But to display information on first-arriving train routes to passenger destination stations, the new first-arriving train information system needs the timetables for all of the stations on the travel routes of the Ueno-Tokyo Line and Shonan-Shinjuku Line. As an autonomous distributed system, ATOS is configured so that only the ATOS service server has the timetables for all sections of the Ueno-Tokyo Line and Shonan-Shinjuku Line. The new system has been designed to be able to display first-arriving train information for destination stations by reading timetable information and in-zone train information in realtime from the ATOS service server to compare the Ueno-Tokyo Line and Shonan-Shinjuku Line. Table 1 shows the relationships between the departure station, the destination station, and the route displayed by the system.

FIRST-ARRIVING TRAIN INFORMATION SYSTEM OVERVIEW

The Entire First-Arriving Train Information System and the Work Handled by Hitachi

Fig. 2—Configuration of First-arriving Train Information System.The system consists of the first-arriving train information server and monitoring/input terminals (the central system), along with station controllers of station systems. The central system is connected to the station systems by JR East’s internal infrastructure lines.

Fig. 3—Photo of the First-arriving Train Information Server and Monitoring/Input Terminals.The photo shows the first-arriving train information server and monitoring/input terminals that make up the central system.

Fig. 2 shows the system configuration of the first-arriving train information system.

The system has been installed in three stations (departure stations): Omiya Station, Akabane Station, and Yokohama Station. At the Omiya and Akabane stations, it provides information on first-arriving trains bound for Yokohama Station (the destination station). At Yokohama Station, it provides information on first-arriving trains bound for Omiya Station (the destination station).

Hitachi's work on the system consisted of installing the new first-arriving train information server and monitoring/input terminals that make up the central system.

An overview of each item of equipment is given below (see Fig. 3).

First-arriving Train Information Server

The first-arriving train information server receives timetable information and in-zone train information from the ATOS service server. From the two types of information received, the system calculates the anticipated time of arrival at the destination station of each train on the Ueno-Tokyo Line route and the Shonan-Shinjuku Line route. The calculation result is used to identify the first two trains that will arrive at the destination station, and the result is then sent to the station controller.

The hardware has a dual system configuration, enabling uninterrupted information display when one system fails.

Monitoring/Input Terminals

The monitoring/input terminals can display the system monitoring status, failure history, and first-arriving train information server timetable storage status. They can also restart and switch the first-arriving train information server, and can make the timing adjustments used to advance the first-arriving train display panels. They can also set whether to send or stop sending display information to the station controller.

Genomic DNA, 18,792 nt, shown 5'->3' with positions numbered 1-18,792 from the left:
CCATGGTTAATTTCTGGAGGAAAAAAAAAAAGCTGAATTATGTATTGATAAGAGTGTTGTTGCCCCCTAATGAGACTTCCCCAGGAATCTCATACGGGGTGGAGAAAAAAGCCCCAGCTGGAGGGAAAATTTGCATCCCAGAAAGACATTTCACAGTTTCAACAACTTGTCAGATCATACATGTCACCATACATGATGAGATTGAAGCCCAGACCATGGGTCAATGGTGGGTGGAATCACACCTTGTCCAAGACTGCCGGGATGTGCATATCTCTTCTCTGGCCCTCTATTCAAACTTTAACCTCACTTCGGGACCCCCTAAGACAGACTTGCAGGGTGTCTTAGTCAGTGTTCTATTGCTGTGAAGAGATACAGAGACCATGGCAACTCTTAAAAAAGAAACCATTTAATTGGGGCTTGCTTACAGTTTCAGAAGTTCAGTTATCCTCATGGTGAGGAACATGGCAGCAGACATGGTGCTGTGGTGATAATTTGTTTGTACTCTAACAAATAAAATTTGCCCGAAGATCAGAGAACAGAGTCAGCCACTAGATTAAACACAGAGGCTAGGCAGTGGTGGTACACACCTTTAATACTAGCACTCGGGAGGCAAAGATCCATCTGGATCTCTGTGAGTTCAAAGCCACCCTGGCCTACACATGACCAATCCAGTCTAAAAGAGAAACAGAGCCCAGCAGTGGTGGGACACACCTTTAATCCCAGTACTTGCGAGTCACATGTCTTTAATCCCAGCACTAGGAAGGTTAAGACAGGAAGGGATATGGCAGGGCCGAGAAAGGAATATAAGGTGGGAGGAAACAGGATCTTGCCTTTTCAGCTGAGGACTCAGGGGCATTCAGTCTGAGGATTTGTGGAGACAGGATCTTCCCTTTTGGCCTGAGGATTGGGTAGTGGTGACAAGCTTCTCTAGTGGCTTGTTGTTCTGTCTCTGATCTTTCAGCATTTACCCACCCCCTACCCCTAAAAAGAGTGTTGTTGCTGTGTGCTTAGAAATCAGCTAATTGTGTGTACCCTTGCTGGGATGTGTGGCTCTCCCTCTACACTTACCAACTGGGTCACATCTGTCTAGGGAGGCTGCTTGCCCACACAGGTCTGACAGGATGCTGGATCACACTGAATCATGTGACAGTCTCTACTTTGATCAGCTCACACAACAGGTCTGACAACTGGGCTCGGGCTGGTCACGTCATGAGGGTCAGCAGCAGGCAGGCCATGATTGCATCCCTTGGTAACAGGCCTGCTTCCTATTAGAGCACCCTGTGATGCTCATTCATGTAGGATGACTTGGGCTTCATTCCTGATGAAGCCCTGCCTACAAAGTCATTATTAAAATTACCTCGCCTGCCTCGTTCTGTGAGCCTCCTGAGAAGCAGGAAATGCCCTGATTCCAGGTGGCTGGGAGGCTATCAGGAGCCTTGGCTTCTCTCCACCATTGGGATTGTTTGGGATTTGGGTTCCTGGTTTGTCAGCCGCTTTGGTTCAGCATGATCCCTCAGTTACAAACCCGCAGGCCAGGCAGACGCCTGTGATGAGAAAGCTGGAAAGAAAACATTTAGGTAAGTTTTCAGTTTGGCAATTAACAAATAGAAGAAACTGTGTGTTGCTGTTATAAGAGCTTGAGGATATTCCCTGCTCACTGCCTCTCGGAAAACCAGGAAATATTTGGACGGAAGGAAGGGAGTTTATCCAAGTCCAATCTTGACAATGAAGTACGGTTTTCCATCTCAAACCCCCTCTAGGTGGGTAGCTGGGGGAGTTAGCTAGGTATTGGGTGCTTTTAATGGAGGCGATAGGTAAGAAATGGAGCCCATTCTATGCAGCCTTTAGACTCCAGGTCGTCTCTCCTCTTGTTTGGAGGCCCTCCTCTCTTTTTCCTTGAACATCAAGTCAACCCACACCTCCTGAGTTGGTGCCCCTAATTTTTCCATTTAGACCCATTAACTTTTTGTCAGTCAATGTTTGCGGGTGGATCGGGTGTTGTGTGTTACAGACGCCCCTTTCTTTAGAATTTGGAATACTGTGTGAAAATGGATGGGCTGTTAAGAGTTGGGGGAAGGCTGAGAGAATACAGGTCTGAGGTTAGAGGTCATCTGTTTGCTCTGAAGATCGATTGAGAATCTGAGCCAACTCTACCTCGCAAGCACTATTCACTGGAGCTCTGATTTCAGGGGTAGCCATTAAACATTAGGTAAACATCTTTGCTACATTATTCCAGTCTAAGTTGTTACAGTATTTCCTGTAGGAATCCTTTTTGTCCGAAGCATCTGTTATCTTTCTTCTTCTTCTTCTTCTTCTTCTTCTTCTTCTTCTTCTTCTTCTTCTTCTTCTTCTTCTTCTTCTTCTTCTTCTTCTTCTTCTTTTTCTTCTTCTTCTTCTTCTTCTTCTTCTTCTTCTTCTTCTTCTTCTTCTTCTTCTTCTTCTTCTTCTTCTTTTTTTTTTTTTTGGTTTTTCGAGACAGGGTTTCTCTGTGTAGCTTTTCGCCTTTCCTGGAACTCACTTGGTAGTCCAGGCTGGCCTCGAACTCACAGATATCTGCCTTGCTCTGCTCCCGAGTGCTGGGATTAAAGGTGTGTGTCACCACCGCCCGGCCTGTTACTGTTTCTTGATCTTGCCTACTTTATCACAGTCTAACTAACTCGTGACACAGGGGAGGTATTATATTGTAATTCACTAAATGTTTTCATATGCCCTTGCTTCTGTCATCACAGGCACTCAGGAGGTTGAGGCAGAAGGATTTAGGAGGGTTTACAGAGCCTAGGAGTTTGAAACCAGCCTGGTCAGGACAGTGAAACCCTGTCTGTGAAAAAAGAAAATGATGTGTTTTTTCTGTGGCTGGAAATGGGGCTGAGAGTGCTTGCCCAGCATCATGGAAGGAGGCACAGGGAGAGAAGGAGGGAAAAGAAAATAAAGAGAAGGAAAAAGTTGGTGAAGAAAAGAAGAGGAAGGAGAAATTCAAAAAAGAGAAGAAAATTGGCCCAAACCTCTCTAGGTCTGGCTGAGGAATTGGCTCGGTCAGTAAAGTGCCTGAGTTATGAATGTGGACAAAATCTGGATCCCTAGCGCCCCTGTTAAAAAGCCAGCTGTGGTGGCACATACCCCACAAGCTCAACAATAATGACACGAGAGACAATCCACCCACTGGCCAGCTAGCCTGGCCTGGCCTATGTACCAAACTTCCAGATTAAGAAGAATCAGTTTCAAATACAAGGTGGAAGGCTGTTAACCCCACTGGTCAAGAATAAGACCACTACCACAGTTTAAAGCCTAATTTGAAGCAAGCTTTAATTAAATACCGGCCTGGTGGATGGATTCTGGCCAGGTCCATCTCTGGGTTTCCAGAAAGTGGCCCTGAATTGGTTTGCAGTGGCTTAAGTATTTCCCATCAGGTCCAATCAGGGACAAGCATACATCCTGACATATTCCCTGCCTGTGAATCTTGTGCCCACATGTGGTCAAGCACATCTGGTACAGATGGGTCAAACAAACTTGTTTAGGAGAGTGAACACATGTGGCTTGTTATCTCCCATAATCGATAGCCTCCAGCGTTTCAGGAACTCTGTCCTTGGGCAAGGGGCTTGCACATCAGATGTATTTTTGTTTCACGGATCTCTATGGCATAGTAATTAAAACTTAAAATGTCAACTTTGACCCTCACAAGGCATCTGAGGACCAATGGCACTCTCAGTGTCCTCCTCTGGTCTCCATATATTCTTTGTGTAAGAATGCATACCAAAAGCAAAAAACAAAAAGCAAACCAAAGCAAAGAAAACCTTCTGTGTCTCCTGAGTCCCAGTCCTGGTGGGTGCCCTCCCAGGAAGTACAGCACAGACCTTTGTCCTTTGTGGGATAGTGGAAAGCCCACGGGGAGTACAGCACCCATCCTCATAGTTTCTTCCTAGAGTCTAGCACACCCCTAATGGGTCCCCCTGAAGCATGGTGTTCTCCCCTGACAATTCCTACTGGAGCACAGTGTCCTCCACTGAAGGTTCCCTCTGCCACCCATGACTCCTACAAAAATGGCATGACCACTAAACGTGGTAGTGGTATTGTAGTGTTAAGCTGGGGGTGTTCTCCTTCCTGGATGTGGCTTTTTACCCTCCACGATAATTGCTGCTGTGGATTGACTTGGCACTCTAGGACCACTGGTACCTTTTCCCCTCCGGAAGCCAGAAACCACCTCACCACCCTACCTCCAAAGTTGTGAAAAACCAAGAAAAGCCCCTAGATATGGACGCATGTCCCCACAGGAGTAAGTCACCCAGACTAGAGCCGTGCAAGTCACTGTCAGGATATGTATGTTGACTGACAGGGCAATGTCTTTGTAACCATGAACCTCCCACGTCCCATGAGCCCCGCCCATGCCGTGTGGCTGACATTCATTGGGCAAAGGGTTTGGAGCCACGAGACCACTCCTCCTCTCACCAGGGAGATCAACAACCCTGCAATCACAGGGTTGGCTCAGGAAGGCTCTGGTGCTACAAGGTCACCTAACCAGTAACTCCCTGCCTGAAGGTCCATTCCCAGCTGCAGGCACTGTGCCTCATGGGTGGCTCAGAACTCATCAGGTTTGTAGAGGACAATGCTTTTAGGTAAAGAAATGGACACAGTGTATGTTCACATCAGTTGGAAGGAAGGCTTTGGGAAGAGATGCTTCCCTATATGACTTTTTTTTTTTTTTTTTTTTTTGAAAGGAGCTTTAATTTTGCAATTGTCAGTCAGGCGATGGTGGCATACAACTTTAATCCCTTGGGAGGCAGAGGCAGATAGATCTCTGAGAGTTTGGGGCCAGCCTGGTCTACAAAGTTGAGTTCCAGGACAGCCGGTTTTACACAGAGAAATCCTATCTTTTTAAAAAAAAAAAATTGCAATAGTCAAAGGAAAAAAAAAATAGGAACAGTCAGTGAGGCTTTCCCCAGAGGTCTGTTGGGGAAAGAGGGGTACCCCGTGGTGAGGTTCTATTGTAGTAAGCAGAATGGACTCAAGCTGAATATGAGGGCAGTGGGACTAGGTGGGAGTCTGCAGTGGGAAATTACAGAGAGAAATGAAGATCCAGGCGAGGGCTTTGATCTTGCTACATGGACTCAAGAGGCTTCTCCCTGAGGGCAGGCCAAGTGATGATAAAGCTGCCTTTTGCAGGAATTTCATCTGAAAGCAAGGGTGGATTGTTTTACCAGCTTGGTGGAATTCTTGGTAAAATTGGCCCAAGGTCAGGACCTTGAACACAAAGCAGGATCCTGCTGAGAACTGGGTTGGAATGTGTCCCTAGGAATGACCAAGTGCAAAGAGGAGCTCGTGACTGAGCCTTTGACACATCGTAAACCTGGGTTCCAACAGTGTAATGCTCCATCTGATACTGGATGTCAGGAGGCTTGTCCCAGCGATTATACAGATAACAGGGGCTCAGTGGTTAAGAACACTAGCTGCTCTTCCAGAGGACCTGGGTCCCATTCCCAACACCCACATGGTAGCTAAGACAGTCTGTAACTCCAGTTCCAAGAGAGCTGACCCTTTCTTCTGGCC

FIRST-ARRIVING TRAIN INFORMATION SYSTEM LOGIC

Overview of the First-arriving Train Information System Logic

The system determines the first-arriving and second-arriving trains to be displayed on the first-arriving train information display panels installed in the stations, and then creates the display information. The process flow for determining the first-arriving and second-arriving trains is as follows.

(1) Create route-specific sequence information

Create the train arrival sequence for the two Omiya-bound routes (northbound Ueno-Tokyo Line and northbound Shonan-Shinjuku Line) and two Yokohama-bound routes (southbound Ueno-Tokyo Line and southbound Shonan-Shinjuku Line).

(2) Identify route-specific first-arriving and second-arriving trains

From the route-specific sequence information, identify the first-arriving and second-arriving trains on each route, excluding out-of-service and through trains.

(3) Calculate anticipated times of arrival at destination stations

Calculate the anticipated time of arrival for each of the identified first-arriving and second-arriving trains, incorporating any delays.

(4) Finalize first-arriving and second-arriving trains

Set the two trains with the earliest anticipated arrival times as the first-arriving and second-arriving trains.

Creating Route-specific Sequence Information

Fig. 4—Arrival Locations Used to Determine Route-specific Sequences.The Omiya Station arrival sequence is determined using Hebikubo (signal station) and Tokyo as the arrival locations. The Yokohama Station arrival sequence is determined using Ikebukuro and Ueno as the arrival locations. This approach is used to account for the sequence of timetable change inputs by control center staff during timetable disruptions.

The sequence of trains traveling on the same route can be uniquely identified from the timetable information. This means that the first-arriving trains at Omiya Station on the Shonan-Shinjuku Line northbound route can be identified from the Omiya Station arrival sequence. However, if train service becomes disrupted, the timetable changes input by control center staff will come in the order that the trains are traveling, so the change in the Omiya Station arrival sequence will come last.